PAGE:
Hey does one integrate the modulus of a function?

Here s the question:

integrate the mod of (X+1)dx whose upper and lower limits are 3 and -3 respectively.

## FR0568 #7

### Re: FR0568 #7

the modulus/absolute value is just

$$|a| = \begin{cases} a &a \geq 0 \\ -a &a < 0 \end{cases}$$

So your function |x+1| can actually be split into two normal functions, without any absolute values. Add the results of integrating them separately.

$$|a| = \begin{cases} a &a \geq 0 \\ -a &a < 0 \end{cases}$$

So your function |x+1| can actually be split into two normal functions, without any absolute values. Add the results of integrating them separately.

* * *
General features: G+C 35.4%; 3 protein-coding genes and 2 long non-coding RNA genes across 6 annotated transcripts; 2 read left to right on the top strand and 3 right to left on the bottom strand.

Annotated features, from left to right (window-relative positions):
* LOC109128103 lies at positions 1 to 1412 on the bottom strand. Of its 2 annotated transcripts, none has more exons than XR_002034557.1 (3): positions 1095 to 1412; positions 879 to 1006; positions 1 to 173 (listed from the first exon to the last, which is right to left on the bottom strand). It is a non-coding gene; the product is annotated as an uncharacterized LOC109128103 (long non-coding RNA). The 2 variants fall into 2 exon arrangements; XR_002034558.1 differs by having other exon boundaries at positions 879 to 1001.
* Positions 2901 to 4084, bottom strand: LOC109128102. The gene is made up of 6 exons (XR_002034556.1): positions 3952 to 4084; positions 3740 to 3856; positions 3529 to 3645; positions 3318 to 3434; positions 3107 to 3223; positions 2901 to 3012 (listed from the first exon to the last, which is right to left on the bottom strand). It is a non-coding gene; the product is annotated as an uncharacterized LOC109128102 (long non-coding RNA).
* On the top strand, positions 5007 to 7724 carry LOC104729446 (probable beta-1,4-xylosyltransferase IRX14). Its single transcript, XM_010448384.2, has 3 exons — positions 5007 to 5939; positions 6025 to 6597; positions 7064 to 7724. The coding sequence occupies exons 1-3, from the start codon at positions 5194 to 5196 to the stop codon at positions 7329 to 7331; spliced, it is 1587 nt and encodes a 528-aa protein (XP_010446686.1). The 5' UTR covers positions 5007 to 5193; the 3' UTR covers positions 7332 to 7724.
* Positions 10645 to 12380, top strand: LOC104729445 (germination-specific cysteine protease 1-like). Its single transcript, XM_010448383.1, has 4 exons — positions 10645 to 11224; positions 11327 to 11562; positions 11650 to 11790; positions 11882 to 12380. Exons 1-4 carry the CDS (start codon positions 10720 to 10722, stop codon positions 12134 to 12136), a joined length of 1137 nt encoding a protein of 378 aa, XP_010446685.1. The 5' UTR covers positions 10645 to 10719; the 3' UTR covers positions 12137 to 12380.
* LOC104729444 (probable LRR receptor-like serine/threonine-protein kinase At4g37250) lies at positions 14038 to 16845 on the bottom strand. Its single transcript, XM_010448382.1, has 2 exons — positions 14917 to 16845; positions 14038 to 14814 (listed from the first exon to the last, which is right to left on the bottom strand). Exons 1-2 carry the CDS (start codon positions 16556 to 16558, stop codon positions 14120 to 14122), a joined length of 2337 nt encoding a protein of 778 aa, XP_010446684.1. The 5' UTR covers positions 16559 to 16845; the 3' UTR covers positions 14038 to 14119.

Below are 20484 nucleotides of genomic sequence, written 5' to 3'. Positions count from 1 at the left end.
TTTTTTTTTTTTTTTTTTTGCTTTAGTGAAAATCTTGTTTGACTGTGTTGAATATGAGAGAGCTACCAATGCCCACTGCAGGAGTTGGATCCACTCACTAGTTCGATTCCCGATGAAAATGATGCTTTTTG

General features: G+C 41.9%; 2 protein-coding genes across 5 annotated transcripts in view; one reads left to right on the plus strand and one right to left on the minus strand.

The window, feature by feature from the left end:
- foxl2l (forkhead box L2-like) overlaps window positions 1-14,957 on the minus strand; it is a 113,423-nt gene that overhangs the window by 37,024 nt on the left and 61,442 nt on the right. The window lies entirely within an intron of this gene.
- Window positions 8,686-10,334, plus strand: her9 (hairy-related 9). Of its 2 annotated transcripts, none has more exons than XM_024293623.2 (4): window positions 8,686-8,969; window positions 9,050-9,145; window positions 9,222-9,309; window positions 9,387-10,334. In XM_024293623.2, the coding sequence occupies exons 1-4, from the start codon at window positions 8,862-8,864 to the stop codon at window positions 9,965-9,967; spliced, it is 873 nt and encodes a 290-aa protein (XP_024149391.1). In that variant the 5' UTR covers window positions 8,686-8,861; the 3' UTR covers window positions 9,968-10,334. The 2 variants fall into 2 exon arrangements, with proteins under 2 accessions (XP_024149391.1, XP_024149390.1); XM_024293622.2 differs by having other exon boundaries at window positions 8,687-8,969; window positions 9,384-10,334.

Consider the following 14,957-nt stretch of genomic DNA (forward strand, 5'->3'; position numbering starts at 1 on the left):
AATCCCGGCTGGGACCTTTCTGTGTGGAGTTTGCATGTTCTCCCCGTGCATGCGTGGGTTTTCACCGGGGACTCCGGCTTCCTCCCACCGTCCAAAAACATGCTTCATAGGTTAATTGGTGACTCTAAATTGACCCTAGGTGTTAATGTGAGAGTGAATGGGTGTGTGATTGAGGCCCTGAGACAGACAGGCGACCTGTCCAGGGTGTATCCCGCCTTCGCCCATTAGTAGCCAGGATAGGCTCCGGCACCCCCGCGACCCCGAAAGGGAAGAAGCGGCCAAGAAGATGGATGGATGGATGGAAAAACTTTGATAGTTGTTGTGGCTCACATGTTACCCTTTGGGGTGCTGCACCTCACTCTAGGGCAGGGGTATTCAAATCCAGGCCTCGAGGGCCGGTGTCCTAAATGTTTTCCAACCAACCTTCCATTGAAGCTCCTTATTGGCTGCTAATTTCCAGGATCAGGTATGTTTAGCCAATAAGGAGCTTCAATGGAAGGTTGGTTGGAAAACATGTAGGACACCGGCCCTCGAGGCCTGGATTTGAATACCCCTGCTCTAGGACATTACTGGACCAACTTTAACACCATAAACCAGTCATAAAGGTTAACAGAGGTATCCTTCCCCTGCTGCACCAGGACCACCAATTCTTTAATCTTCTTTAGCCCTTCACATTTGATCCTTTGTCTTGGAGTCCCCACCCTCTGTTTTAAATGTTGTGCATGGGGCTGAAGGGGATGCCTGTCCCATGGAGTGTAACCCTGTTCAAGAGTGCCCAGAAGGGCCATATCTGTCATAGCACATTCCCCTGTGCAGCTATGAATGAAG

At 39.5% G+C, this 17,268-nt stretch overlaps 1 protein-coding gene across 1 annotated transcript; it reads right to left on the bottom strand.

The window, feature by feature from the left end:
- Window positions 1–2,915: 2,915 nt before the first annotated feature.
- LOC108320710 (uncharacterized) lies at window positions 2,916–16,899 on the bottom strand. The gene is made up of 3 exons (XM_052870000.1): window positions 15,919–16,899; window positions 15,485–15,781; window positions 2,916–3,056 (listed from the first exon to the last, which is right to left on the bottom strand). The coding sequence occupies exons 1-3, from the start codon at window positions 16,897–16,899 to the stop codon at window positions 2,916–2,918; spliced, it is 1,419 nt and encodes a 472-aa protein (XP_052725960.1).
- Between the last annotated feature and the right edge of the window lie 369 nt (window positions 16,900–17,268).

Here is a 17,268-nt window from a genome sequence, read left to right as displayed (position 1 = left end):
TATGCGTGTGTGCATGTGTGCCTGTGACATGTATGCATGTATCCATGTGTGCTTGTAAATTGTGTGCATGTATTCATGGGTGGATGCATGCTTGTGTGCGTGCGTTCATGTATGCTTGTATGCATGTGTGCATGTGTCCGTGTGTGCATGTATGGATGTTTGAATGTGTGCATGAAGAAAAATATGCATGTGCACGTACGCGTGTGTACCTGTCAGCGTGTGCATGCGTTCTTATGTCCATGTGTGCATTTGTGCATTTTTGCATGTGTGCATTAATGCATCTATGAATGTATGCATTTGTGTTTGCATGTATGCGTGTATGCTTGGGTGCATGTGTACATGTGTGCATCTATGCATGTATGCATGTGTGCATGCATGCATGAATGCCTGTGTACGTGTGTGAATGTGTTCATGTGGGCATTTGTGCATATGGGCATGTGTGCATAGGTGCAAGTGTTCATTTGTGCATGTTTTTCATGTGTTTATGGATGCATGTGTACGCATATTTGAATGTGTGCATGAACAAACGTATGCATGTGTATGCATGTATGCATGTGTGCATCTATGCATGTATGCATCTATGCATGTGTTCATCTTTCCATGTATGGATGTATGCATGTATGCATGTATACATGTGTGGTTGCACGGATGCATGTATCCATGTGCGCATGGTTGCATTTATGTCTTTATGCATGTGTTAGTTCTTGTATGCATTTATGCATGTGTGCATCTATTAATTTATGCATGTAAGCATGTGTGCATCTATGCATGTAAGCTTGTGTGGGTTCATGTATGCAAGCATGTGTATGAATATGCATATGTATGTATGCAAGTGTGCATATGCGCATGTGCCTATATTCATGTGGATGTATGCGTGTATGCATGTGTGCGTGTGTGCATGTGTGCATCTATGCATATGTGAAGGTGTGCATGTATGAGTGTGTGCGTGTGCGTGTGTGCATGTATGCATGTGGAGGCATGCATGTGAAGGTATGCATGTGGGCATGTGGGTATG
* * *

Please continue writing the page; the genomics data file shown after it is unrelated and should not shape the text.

### Re: FR0568 #7

The way I did this problem was to simply graph the function |x+1| from -3 to 3. You will notice that integrating this function creates two triangles. Then use the formula for area of a triangle and add up the two separate triangles areas to get the answer. I believe its (1/2*2*2) which is the triangle from x=-3 to x=-1, and (1/2*4*4) which is the triangle from x=-1 to x=3. Adding up the two areas you get 2+8=10.